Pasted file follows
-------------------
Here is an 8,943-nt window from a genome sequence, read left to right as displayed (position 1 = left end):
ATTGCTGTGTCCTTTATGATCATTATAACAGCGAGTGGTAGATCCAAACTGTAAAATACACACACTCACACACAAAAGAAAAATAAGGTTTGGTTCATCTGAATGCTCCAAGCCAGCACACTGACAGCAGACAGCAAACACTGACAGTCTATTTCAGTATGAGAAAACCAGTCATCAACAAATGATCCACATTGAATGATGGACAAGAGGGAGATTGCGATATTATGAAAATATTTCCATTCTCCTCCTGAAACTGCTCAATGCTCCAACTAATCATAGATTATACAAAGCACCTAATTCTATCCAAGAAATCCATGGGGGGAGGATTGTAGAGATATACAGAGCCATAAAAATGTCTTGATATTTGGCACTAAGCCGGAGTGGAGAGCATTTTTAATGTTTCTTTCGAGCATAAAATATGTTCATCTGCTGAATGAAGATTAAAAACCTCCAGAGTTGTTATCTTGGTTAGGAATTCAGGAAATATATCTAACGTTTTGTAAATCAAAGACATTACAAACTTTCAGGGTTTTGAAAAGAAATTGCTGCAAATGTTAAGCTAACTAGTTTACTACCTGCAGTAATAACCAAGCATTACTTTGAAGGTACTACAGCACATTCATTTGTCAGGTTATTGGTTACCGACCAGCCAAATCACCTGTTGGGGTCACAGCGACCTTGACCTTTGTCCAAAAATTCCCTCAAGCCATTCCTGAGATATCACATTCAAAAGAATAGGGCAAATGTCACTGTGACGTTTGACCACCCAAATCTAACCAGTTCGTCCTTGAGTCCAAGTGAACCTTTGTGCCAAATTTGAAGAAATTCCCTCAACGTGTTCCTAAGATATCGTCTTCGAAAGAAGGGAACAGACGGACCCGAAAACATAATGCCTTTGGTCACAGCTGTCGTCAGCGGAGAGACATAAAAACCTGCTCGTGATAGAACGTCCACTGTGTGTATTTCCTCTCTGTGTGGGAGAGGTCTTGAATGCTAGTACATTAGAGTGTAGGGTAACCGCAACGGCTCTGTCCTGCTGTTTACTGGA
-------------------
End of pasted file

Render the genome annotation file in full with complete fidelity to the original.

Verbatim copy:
Here is an 8,943-nt window from a genome sequence, read left to right as displayed (position 1 = left end):
ATTGCTGTGTCCTTTATGATCATTATAACAGCGAGTGGTAGATCCAAACTGTAAAATACACACACTCACACACAAAAGAAAAATAAGGTTTGGTTCATCTGAATGCTCCAAGCCAGCACACTGACAGCAGACAGCAAACACTGACAGTCTATTTCAGTATGAGAAAACCAGTCATCAACAAATGATCCACATTGAATGATGGACAAGAGGGAGATTGCGATATTATGAAAATATTTCCATTCTCCTCCTGAAACTGCTCAATGCTCCAACTAATCATAGATTATACAAAGCACCTAATTCTATCCAAGAAATCCATGGGGGGAGGATTGTAGAGATATACAGAGCCATAAAAATGTCTTGATATTTGGCACTAAGCCGGAGTGGAGAGCATTTTTAATGTTTCTTTCGAGCATAAAATATGTTCATCTGCTGAATGAAGATTAAAAACCTCCAGAGTTGTTATCTTGGTTAGGAATTCAGGAAATATATCTAACGTTTTGTAAATCAAAGACATTACAAACTTTCAGGGTTTTGAAAAGAAATTGCTGCAAATGTTAAGCTAACTAGTTTACTACCTGCAGTAATAACCAAGCATTACTTTGAAGGTACTACAGCACATTCATTTGTCAGGTTATTGGTTACCGACCAGCCAAATCACCTGTTGGGGTCACAGCGACCTTGACCTTTGTCCAAAAATTCCCTCAAGCCATTCCTGAGATATCACATTCAAAAGAATAGGGCAAATGTCACTGTGACGTTTGACCACCCAAATCTAACCAGTTCGTCCTTGAGTCCAAGTGAACCTTTGTGCCAAATTTGAAGAAATTCCCTCAACGTGTTCCTAAGATATCGTCTTCGAAAGAAGGGAACAGACGGACCCGAAAACATAATGCCTTTGGTCACAGCTGTCGTCAGCGGAGAGACATAAAAACCTGCTCGTGATAGAACGTCCACTGTGTGTATTTCCTCTCTGTGTGGGAGAGGTCTTGAATGCTAGTACATTAGAGTGTAGGGTAACCGCAACGGCTCTGTCCTGCTGTTTACTGGA